Friday, May 10, 2013

How Easily Hackable Are My Cloud-Stored Files?

Cloud computing, the practice of storing information on networks (usually the Internet) instead of yourdevices, has garnered a significant degree of criticism for being unsafe and easily crackable. However, is data fundamentally less safe when stored outside ofyour computer system?

The Pros and Cons

Storing data in the cloud is an easy and convenient solution to the constant need for more space and instant access to one’s accumulated data. It also keeps things safe in case of hardware failure. A computer is vulnerable to water damage or a cracked hard drive, but when a user’s pictures, videos, emails and other information are stored in the cloud, they are kept safe by the protection of many powerful servers.

Local storage has some advantages too, however. When the files are stored within the device itself, the device is able to access them instantaneously. In contrast, if there is network interference — even if it has nothing to do with the user — retrieving data may be slow or impossible. A UK private investigator, for example, could be cost precious hours in retrieving a criminal’s data simply because of a storm in New York.

Which to Choose?

To examine whether cloud storage is safer than hardware storage, the very term “safer” must be examined. Is password protection enough to be considered “safe,” or must the data actually be encrypted within the storage device? Should the files be accessible from the root user, or must they be completely hidden within the system? Determining what, if anything, can keep malicious users out of a personal machine is more complex than it sounds.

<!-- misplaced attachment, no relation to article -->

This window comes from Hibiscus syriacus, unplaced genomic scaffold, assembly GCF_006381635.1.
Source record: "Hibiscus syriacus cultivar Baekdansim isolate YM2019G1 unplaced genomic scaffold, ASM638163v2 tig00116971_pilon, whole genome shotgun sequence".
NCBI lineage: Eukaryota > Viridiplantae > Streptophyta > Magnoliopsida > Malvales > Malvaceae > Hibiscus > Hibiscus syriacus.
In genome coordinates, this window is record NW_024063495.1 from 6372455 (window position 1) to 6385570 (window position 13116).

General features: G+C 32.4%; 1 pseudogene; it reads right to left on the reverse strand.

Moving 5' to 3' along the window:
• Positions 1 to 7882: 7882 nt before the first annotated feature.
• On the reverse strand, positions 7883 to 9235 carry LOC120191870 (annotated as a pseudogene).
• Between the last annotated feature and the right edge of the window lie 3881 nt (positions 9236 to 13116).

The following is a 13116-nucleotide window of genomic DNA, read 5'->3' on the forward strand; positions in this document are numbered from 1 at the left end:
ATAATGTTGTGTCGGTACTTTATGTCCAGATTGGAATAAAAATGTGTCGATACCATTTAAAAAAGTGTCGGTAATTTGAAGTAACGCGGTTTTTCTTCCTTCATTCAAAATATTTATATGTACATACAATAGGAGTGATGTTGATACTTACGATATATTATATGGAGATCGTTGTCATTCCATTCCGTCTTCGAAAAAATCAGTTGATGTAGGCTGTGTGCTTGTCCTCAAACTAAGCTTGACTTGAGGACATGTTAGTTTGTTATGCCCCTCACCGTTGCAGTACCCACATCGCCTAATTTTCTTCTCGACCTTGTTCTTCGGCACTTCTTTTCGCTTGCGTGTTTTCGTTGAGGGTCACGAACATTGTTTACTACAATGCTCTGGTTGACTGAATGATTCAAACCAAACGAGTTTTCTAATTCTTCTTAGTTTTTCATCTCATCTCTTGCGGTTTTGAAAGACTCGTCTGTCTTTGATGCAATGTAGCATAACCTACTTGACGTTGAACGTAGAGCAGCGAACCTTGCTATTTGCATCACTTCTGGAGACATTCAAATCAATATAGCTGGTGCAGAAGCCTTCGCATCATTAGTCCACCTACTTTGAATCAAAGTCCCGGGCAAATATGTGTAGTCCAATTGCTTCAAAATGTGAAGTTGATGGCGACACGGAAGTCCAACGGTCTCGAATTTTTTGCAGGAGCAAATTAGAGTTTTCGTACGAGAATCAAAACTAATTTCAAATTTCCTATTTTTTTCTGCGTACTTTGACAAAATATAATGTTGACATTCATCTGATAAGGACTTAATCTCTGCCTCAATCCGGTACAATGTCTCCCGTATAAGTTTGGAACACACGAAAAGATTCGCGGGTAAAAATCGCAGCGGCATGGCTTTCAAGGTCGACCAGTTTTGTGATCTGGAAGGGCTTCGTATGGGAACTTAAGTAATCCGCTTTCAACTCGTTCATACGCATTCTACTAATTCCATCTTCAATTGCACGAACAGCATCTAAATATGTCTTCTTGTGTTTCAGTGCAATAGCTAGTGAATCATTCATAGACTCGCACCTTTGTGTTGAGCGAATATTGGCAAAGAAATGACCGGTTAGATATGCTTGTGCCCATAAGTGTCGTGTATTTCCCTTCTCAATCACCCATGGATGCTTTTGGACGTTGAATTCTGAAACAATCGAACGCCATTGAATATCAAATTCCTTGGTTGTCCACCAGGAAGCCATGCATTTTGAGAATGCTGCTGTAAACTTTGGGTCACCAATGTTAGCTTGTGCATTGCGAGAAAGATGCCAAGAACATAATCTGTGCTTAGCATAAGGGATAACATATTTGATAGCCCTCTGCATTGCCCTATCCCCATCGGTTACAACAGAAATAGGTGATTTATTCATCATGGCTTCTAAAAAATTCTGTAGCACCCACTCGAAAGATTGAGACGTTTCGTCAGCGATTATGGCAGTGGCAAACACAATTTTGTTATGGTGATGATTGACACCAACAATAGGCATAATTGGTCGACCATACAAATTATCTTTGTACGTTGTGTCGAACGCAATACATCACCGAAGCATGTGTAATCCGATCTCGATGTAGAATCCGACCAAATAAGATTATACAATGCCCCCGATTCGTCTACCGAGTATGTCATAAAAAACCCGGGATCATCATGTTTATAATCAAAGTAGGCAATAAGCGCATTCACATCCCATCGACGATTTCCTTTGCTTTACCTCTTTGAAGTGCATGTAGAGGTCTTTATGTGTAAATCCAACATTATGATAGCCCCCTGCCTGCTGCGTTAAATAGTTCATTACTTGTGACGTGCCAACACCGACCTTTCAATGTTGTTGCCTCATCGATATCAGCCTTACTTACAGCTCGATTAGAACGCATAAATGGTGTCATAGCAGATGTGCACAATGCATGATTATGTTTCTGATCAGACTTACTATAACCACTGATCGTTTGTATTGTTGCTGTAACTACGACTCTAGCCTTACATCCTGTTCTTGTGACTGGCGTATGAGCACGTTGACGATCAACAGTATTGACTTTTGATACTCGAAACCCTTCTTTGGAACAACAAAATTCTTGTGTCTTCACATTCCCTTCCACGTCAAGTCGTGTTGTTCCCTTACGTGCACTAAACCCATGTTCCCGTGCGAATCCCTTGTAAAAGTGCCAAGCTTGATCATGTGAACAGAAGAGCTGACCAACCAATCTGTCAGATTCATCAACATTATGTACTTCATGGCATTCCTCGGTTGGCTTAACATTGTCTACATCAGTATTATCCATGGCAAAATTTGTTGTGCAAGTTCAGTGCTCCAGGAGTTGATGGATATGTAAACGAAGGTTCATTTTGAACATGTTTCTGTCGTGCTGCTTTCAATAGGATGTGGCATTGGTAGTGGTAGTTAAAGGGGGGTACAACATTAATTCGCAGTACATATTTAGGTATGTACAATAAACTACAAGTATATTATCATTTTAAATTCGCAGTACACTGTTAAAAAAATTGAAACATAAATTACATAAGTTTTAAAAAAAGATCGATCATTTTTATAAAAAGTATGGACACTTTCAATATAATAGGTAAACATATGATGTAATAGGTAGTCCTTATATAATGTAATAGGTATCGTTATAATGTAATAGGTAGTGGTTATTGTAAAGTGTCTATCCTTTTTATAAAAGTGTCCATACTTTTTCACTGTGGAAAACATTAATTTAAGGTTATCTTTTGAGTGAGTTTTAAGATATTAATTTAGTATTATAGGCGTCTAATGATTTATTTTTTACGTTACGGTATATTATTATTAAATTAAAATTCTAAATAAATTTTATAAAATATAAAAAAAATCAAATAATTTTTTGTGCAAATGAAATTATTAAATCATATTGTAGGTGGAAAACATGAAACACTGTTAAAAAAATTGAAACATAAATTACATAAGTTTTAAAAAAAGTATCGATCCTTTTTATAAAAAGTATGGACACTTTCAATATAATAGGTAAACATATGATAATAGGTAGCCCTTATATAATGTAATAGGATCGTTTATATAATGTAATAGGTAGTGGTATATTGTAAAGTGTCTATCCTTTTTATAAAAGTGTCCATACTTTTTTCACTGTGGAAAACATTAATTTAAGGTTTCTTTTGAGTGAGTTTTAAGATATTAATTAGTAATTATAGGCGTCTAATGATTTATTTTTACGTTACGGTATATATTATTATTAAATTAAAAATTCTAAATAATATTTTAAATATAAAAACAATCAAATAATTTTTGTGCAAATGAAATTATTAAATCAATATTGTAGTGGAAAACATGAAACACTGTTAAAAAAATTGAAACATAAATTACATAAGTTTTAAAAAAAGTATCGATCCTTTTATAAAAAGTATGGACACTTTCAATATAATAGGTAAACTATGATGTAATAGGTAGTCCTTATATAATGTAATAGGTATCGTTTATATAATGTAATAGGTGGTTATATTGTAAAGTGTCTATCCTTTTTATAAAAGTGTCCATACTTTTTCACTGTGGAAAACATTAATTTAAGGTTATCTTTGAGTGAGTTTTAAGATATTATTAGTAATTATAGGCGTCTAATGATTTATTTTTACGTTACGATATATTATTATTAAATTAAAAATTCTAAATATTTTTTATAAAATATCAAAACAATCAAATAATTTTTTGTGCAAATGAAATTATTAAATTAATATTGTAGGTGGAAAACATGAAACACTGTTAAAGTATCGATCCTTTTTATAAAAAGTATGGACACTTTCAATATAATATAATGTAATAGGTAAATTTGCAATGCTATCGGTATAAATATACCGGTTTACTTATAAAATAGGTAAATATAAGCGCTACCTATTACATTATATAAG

To complicate matters, the tactics used to hack passwords are the same whether the password applies to a cloud system or to a local machine. Dictionary or brute-force attacks can ping thousands of potential passwords at the system per second. If the hacker gets a lucky guess, it’s game over for your private data.

While it may sound like the two are equally matched as far as security, there is an added complication to cloud computing: the fact that data can be intercepted en route. Viruses and malware can hang in an operating system without the owner’s knowledge, silently transmitting data back to its source. Therefore if a personal machine isn’t safe, then neither is anything in the else in the cloud that that machine might connect to.

What to Do to Keep Safe

Whether you choose to entrust the cloud with your personal data or keep it on your own computer, there are a few basic safety tips to practice. Always choose passwords that are hard to crack, such as long strings of random numbers and letters. Removing the vowels of a phrase or substituting in numbers for letters can make this easy.

Additionally, when using the Internet, make sure that any personal data goes to a site with the https:// prefix, instead of http://. This indicates that it is a secure connection.

With the options available to today’s computer users, unlimited data access has never been easier. Just make sure your storage method is safe and takes advantage of these advancements to itsfullest potential.

My dear friend Michelle who wrote this for me is a blogger and freelancer. She’s written about almost every topic under the sun, and loves constantly learning about new subjects and industries while she’s writing. Whenever she’s able to step away from her computer she enjoys spending time outdoors with her dogs.